The International Olympic Committee has made it official: Los Angeles will compete with four European cities — Hamburg, Paris, Rome, and Budapest — to host the 2024 Summer Olympic Games.
“We are welcoming five outstanding and highly qualified candidate cities,” said International Olympic Committee President Thomas Bach in a statement. He also alluded to the IOC's push for a more affordable Olympic Games in the future, adding "All candidate cities have been strongly encouraged to focus on legacy and sustainability by placing greater emphasis on the use of existing venues or temporary and demountable venues where no long-term need exists or can be justified."
The costs to the host the 2024 Olympics dominated the conversation in Los Angeles this summer as L.A. went public with its intentions to bid for the Games. The committee behind L.A's bid says the city would turn a surplus if it hosted the 2024 Games, though some have expressed doubt this would happen, since most Summer Olympics in the recent past have gone far overbudget. The IOC requires host cities to cover any cost overruns.
For its part, the IOC gives host cities a sizable monetary contribution. It gave Athens almost a $1 billion for the 2004 Games. It gave Beijing and London more than $1 billion. It will give the host of the 2024 Games $1.7 billion.
Since becoming president of the IOC two years ago, Bach has sought to restore the credibility of the Olympics and get more cities interested in hosting the games. In December, he ushered in a set of reforms known as “Agenda 2020.” That agenda included recommendations to make bidding for and hosting the games more appealing and affordable. The IOC promised to be more flexible with the host city and encourage the use of existing venues over grand and costly plans to build new ones.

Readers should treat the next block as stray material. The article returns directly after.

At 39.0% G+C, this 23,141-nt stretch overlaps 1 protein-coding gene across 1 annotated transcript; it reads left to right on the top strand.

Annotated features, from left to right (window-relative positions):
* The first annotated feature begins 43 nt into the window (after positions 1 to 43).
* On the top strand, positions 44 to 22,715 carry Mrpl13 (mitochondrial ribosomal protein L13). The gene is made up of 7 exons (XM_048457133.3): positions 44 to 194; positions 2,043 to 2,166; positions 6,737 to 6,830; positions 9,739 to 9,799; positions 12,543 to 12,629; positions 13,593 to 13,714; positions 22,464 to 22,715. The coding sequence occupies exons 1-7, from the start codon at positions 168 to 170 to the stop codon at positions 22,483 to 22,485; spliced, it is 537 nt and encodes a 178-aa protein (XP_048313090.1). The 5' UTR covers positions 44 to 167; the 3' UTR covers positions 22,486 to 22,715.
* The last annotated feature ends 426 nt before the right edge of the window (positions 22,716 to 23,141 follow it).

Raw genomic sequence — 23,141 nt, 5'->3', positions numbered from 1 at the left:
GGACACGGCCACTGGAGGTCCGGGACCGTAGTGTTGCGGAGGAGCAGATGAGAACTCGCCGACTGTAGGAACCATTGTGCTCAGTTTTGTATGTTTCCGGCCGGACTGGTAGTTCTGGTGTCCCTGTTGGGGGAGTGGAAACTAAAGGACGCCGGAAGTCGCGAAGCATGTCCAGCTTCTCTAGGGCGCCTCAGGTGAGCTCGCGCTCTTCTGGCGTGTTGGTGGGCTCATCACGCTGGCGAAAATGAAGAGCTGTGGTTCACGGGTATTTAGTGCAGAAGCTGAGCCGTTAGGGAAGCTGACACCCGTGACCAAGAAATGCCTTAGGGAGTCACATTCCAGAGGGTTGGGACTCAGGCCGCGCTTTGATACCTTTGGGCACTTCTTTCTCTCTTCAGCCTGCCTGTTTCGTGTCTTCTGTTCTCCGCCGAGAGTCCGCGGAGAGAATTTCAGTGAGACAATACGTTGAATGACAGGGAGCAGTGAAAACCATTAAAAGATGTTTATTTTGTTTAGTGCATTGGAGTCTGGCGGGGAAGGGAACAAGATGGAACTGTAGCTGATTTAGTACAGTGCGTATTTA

“These were steps that really had to be taken in order to get bidders to come back,” says Andrew Zimbalist, an economics professor at Smith College and author of “Circus Maximus: The Economic Gamble Behind Hosting the Olympics and the World Cup.” Zimbalist doesn’t believe the IOC’s reforms will be enough to save a host city from cost overruns.
“'Agenda 2020’ provides changes on the margin, but it doesn’t provide enough substantive change to make this – economically speaking – a worthwhile investment,” Zimbalist told KPCC.
Michael Leeds, a professor of Economics at Temple University agrees. “Los Angeles should not count on any net benefit from this. If it can avoid a pile of debt, it’s done a good job,” he says.
Both professors point to a study from the University of Oxford that looked at the cost of past Olympics. It found that, on average, all of the Summer Games since 1976 have cost 252 percent more than their original projections.
The bidding process for the 2024 Games will take two years, ending with a final vote in Lima, Peru, in September 2017.
This post has been updated